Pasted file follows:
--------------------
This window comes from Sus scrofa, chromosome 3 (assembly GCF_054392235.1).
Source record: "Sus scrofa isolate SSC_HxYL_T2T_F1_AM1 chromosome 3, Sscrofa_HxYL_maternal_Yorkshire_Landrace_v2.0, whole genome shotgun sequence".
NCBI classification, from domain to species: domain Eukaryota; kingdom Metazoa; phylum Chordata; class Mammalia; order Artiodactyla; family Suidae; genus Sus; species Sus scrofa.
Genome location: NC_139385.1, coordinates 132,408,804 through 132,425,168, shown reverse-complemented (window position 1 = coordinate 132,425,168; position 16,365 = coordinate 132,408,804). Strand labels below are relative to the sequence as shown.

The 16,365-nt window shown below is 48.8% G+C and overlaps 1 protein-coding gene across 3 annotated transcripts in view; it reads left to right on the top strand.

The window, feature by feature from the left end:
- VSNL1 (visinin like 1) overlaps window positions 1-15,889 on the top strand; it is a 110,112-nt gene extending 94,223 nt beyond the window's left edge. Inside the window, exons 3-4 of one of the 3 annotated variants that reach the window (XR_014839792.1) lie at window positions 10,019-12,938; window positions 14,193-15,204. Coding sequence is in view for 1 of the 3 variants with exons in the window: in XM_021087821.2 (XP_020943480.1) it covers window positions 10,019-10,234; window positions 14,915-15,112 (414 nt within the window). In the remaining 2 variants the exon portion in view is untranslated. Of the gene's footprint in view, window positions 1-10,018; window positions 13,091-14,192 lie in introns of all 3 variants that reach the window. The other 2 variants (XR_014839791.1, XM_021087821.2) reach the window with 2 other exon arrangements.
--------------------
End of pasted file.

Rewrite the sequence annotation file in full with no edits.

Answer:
This window comes from Sus scrofa, chromosome 3 (assembly GCF_054392235.1).
Source record: "Sus scrofa isolate SSC_HxYL_T2T_F1_AM1 chromosome 3, Sscrofa_HxYL_maternal_Yorkshire_Landrace_v2.0, whole genome shotgun sequence".
NCBI classification, from domain to species: domain Eukaryota; kingdom Metazoa; phylum Chordata; class Mammalia; order Artiodactyla; family Suidae; genus Sus; species Sus scrofa.
Genome location: NC_139385.1, coordinates 132,408,804 through 132,425,168, shown reverse-complemented (window position 1 = coordinate 132,425,168; position 16,365 = coordinate 132,408,804). Strand labels below are relative to the sequence as shown.

The 16,365-nt window shown below is 48.8% G+C and overlaps 1 protein-coding gene across 3 annotated transcripts in view; it reads left to right on the top strand.

The window, feature by feature from the left end:
- VSNL1 (visinin like 1) overlaps window positions 1-15,889 on the top strand; it is a 110,112-nt gene extending 94,223 nt beyond the window's left edge. Inside the window, exons 3-4 of one of the 3 annotated variants that reach the window (XR_014839792.1) lie at window positions 10,019-12,938; window positions 14,193-15,204. Coding sequence is in view for 1 of the 3 variants with exons in the window: in XM_021087821.2 (XP_020943480.1) it covers window positions 10,019-10,234; window positions 14,915-15,112 (414 nt within the window). In the remaining 2 variants the exon portion in view is untranslated. Of the gene's footprint in view, window positions 1-10,018; window positions 13,091-14,192 lie in introns of all 3 variants that reach the window. The other 2 variants (XR_014839791.1, XM_021087821.2) reach the window with 2 other exon arrangements.